Gratitude is a funny thing. It doesn’t always come easy for survivors of trauma and abuse. Gratitude is defined as a positive experience of thankfulness. Some people actually wonder why they don’t feel more gratitude after surviving a life threatening event such as a plane accident or being a victim of a crime. Sometime their sense of feeling grateful to “just be alive” is impacted by their day to day PTSD symptoms of unresolved trauma and a sense that it is “not over yet” or that they are “not safe anywhere”. For many trauma survivors fear gets in the way of feeling gratitude and thankfulness. People who have survived trauma have had their joy taken away. In fact, a feature of PTSD is hypervigelence which creates fear in people of being hurt again.
Healing from trauma can happen in multiple ways. Sometimes a gratitude practice can begin the process and other times gratitude can come later after other forms of trauma treatment such as, EMDR therapy has taken place. Knowing what we are grateful for can be something that we think in our heads but don’t quite feel in our hearts. Research shows that gratitude practices don’t always provide a quick fix for survivors of trauma. In fact, some studies show that the positive effects of gratitude increases over time and with practice. This suggests that gratitude needs time in order to help us heal from traumatic life events.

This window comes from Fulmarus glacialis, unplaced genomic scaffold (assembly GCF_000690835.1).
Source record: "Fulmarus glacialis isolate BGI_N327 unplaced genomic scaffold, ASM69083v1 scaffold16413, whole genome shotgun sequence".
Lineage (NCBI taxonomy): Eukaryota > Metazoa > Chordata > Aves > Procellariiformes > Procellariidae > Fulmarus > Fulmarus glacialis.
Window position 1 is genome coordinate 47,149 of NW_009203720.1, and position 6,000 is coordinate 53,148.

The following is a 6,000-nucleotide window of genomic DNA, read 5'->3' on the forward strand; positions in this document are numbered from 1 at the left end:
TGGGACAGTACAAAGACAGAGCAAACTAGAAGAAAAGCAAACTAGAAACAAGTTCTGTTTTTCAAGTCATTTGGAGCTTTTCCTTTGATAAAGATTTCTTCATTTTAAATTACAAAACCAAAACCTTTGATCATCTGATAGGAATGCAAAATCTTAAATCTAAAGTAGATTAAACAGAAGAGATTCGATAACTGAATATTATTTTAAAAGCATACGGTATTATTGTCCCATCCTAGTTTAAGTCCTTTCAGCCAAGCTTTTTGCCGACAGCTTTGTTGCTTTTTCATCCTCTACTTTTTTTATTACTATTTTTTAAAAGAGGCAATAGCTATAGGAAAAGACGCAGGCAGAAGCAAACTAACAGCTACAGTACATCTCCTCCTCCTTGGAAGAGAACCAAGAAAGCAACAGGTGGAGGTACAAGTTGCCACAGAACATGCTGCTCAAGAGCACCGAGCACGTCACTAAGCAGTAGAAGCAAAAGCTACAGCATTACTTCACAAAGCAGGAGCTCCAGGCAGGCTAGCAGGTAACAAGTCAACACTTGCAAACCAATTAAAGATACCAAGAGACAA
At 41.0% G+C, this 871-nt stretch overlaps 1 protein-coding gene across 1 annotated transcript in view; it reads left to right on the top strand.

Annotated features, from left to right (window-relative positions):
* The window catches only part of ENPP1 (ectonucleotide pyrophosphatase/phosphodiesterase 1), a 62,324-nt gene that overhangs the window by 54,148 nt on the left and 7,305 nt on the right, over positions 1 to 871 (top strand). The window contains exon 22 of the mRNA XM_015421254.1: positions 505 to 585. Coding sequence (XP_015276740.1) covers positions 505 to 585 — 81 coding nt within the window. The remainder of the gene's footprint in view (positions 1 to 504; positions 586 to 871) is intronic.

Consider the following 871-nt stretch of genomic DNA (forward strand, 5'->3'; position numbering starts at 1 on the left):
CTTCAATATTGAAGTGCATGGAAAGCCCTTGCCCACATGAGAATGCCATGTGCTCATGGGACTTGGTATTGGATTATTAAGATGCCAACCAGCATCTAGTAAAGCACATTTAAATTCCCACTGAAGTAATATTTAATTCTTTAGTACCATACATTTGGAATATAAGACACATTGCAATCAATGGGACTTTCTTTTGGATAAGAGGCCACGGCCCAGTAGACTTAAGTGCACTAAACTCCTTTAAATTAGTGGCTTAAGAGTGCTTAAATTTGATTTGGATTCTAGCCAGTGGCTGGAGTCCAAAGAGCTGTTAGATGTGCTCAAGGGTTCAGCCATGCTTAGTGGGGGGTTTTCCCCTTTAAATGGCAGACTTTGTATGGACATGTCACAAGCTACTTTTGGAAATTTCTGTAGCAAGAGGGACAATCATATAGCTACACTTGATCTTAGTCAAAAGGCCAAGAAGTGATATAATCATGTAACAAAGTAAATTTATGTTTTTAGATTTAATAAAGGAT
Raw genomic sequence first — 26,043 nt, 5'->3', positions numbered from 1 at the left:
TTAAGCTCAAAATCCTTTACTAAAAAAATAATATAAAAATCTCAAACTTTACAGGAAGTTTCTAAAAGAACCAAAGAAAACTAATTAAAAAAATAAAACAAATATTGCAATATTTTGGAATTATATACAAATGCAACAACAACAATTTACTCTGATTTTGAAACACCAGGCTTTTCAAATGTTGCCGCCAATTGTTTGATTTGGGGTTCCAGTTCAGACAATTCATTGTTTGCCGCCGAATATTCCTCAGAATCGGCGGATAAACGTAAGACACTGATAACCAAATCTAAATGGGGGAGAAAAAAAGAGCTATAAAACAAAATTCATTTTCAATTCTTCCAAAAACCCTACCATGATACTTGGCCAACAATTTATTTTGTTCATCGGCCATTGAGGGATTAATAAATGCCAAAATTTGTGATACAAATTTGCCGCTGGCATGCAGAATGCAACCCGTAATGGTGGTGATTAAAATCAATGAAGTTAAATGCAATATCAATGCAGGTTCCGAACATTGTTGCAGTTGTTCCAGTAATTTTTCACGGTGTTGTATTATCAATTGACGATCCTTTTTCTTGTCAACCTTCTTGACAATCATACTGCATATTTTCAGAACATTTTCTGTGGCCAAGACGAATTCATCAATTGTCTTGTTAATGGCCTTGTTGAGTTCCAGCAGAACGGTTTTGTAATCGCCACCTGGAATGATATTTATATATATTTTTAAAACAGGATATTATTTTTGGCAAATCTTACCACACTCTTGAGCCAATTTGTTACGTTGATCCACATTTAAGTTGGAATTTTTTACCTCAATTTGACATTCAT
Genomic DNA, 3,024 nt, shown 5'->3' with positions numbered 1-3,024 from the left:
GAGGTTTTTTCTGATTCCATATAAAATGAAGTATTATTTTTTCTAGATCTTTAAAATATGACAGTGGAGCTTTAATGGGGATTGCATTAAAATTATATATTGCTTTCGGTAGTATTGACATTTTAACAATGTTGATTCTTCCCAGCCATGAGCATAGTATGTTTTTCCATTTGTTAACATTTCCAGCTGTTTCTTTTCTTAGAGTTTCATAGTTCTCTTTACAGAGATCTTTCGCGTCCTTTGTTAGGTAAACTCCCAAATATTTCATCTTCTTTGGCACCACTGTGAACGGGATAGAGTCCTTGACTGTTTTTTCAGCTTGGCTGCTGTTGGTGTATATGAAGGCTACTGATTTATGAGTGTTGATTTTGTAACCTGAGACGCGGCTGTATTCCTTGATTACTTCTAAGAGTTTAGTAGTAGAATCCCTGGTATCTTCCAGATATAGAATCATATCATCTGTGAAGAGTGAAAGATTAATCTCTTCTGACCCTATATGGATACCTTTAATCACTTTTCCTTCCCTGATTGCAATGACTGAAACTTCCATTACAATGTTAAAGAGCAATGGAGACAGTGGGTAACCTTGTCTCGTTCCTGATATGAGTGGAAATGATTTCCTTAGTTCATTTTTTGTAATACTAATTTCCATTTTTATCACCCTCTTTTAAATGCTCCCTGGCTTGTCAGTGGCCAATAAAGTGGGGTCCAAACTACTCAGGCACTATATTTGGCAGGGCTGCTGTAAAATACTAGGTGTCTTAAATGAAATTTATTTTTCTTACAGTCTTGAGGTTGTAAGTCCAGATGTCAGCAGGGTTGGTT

“Not every day is good, but there’s something good in every day.” — Alice Morse Earle
Consider a gratitude practice in your life. Here are some ideas in developing gratitude: a gratitude list or journal, moment to moment gratitude in your thoughts, sharing your gratitude with others such as a partner, spouse or a friend who has agreed to participate with you.
Brene’ Brown, PhD an author and social researcher gathered information on gratitude. She shared in her book, The Gifts of Imperfection, that without a doubt every person that she interviewed who said that they were happy actively practiced gratitude in their lives. Examples of gratitude she came across in her interviews were; doing daily gratitude meditations or prayers, creating gratitude art, and even stopping during their stressful, busy days to actually say these words out loud: “I am grateful for . . .
Gratitude can certainly help with the healing process of trauma as well as create more resiliency to deal with future trauma or stress. So in this season of gratitude take time to reflect on what being thankful means to you and look for small or big ways to incorporate this practice in your life.
If you want to feel more gratitude and thankfulness in your life and trauma is getting in the way then get help with EMDR therapy. For more information about EMDR therapy and Lemecia Lindsey, LICSW please visit www.vancouveremdrtherapy.com today!